Rob hosted our January game night and re-introduced Battlegroup rules for 15mm WWII to Houston. We enjoyed two great games from the Market Garden scenario book, at squad level which is good for an introduction to the rules.
It's set on Sept. 17, 1944 right after the British landings at Wolfhezen. The Brit Para Recon Jeeps are driving down the Johannahoeveweg by a railroad embankment to reach Arnhem when they are ambushed by platoon from KG Kraftt.
This is a very challenging game for the British. We switched sides for game #2 and discussed lessons learned and still could not win as British. It's a very good learning game as it’s all small arms and jeeps and really a fun challenge.
Looking forward to our next game of Battlegroup at the canal bridge in Son with the 101st US Airborne. This will introduce artillery and tanks to us at a larger platoon level.
Joe L. writes,
9 November saw our intrepid wargamers battling in the skies over Flanders in remembrance of the 99th anniversary of the battle. Using the Wings of Glory rule set and models, with a few home-grown rules for limited ammunition, fuel, and injuries thrown in, we saw one British Squadron of Sopwith Camels take on an opposing German Squadron flying Fokker Dr I's.
Battle was quick and bloody, with two aircraft being splashed on some of the initial shots. More maneuvering and more damage later saw three British aircraft and two German aircraft shot down before both sides retired to lick their wounds, repair their aircraft, and return another day. That being said, Andy somehow managed to avoid being shot down, although one of his two aircraft was riddled with holes.
Wings of Glory is produced by Ares Games. Each player typically controls a single aircraft. The rules are simple, with three levels of play, plus optional rules. The World War I "Duel Pack" is all you need to get into the game with the rules and basic accessories. There are currently 42 different models of aircraft to choose from, and they span the length of the war. Fun, easy to learn, a lot longer to master, with no two games ever being the same.
We had a great time on August 3rd at the King's Head pub in the Westchase area of Houston. Stephen hosted and ran through another play test of his Guadalcanal campaign rules for Axis & Allies War at Sea.
Please go here to see his full report, and more photos.
In July, at our monthly game night, Rob hosted a game of Check Your Six! at Asgard, in central Houston. Rob sums up what happened.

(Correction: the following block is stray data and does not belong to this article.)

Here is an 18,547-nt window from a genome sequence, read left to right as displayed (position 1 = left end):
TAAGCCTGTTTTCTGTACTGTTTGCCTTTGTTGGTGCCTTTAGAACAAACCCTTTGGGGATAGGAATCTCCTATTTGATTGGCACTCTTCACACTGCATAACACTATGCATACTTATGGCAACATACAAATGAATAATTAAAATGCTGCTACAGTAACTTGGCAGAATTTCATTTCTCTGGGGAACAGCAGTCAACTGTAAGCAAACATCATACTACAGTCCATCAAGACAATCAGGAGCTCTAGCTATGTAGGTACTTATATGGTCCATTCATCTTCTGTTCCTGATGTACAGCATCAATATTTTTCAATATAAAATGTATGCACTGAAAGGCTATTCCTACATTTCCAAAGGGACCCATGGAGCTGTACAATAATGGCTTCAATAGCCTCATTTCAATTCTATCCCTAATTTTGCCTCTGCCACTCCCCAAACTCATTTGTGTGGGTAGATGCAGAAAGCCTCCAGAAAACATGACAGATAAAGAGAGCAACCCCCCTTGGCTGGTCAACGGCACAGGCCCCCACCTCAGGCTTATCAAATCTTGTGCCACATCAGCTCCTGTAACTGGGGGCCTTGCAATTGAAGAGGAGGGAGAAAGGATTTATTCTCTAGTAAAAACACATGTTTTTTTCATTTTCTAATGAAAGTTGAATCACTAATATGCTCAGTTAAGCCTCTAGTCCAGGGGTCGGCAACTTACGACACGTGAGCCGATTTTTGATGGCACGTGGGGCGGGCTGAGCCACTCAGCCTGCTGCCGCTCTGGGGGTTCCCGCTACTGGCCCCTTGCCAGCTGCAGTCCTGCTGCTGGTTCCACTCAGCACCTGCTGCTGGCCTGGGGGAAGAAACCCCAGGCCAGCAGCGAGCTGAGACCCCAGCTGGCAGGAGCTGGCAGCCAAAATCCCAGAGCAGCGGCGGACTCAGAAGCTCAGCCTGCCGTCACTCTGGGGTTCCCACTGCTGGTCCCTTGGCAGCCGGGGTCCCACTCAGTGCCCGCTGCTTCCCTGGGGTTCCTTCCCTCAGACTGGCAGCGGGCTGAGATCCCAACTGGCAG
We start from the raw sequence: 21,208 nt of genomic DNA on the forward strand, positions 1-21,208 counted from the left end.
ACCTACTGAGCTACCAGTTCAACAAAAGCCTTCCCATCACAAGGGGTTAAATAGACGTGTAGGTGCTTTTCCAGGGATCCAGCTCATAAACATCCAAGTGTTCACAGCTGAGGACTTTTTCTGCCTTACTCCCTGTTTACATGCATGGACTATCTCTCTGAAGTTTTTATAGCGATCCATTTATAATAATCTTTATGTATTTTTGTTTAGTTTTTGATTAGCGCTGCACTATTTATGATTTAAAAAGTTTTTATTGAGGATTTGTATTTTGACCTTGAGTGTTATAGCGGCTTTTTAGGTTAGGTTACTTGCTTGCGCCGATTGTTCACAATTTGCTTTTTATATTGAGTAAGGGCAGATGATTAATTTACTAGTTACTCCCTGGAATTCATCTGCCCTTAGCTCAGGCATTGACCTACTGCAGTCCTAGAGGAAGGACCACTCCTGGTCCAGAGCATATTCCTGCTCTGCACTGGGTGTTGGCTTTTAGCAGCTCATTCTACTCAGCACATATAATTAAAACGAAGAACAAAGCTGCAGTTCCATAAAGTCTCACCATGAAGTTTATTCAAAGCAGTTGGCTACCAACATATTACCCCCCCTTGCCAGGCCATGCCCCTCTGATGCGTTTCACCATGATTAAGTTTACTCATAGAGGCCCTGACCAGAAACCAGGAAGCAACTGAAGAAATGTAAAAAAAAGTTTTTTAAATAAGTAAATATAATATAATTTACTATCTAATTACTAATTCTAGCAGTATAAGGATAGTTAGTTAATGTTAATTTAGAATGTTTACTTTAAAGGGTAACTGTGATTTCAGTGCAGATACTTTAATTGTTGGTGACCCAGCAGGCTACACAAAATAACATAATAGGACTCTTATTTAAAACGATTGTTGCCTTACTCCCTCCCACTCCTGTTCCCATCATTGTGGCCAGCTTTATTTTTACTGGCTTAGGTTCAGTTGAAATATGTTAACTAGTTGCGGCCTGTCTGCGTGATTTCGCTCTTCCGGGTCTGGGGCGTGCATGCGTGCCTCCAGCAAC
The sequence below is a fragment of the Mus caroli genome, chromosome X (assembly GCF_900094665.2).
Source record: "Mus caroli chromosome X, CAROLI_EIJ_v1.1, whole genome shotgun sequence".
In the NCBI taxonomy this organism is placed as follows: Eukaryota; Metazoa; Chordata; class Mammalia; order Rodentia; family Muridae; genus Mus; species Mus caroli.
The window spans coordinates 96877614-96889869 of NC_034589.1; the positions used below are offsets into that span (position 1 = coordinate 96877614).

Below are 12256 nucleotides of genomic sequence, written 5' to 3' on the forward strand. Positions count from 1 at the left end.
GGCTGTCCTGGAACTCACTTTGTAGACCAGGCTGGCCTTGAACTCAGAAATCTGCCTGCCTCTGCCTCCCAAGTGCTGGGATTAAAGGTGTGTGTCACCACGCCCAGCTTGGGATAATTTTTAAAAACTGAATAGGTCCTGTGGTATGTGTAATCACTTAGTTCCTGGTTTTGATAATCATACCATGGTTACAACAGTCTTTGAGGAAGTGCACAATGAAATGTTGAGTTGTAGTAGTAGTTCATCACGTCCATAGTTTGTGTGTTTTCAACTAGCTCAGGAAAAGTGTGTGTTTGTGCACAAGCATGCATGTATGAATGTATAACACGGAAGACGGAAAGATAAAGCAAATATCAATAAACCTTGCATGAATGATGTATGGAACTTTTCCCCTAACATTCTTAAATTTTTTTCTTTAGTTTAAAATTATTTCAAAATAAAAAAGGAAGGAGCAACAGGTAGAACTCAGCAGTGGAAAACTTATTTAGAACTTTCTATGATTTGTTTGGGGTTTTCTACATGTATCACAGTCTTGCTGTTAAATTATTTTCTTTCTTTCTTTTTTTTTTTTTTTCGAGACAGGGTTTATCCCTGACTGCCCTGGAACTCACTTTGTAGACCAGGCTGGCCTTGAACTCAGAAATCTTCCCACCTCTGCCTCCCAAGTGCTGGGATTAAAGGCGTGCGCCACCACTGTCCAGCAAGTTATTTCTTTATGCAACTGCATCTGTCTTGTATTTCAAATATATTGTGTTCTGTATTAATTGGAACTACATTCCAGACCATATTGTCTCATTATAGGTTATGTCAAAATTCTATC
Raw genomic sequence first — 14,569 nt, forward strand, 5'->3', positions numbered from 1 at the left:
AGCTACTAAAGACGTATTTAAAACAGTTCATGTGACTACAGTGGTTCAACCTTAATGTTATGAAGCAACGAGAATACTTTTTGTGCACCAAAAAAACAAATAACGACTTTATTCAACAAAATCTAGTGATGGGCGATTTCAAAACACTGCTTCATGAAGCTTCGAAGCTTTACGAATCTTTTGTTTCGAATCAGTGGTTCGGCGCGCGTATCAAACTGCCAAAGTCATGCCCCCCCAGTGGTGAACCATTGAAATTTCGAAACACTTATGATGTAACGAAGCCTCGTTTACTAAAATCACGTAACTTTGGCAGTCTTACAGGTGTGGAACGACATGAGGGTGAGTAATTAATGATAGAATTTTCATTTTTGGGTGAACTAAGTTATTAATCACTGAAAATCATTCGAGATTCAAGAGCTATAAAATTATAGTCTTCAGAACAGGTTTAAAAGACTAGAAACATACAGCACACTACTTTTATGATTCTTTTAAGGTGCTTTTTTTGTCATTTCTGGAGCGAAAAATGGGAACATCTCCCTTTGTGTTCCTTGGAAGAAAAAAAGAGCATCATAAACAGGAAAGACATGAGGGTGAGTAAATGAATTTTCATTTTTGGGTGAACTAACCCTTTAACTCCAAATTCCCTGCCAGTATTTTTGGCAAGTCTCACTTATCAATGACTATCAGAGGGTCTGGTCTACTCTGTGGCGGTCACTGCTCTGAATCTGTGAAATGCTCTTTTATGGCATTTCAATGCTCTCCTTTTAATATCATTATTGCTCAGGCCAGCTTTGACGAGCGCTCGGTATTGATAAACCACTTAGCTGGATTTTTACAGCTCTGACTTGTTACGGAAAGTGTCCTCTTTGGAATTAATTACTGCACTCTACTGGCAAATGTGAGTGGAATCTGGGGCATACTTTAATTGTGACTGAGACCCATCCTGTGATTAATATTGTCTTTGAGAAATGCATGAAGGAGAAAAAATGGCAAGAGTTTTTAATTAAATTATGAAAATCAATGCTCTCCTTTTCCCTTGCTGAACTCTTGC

"This was a play test of my Marianas Turkey Shoot scenario over Guam for Historicon the following week. Check You Six! Rules. Great game, minor Japanese win but they had six Zekes against four Hellcats.
Game was all about the Japanese landing their bombers safely. First wave cut to shreds by Hellcats, massive fur ball over Orote Field. Lots of AAA and some friendly fire. Zekes got the bonus objective (SOC Seagull).
Will be interesting to see played again with full sides of eight Hellcats and Zekes. I can throw in ResCap Corsairs if too many Hellcats go down early."
The April 2017 game night offered me a chance to run a Check Your 6! scenario I wrote several years ago and never got the chance to play test. It stars Roald Dahl, author of Charlie and the Chocolate Factory, James and the Giant Peach, Matilda, and many other classic childrens' books. Roald was a RAF fighter ace, scoring five confirmed victories over Vichy French and German aircraft in the Greek and Levant theaters in the Middle East in 1941. The Gremlins is a book he wrote in cooperation with Walt Disney in 1943.
January game night was held at Black Labrador and featured The Marianas Turkey Shoot, the greatest air battle in history. Scenario was based on the morning intercepts of the first raid sent by Ozawa to the Saipan invasion fleet. New guest Gunnar and Andy played US naval aviation with Matthew who faced his father Larry, and Barry who flew for the Japanese.
The Sons of Nippon were on a bomber escort mission, guarding a flight of four Judys with their four Zekes. TF58 fighter direction vectored three sections of Navy Hellcats and the fight was on! Scenario specific rules were a favorable tail wind for the Japanese bombers which gave them a free first move, and some of the US Navy planes had been in action prior to the scenario start and already had their First Fire box checked.
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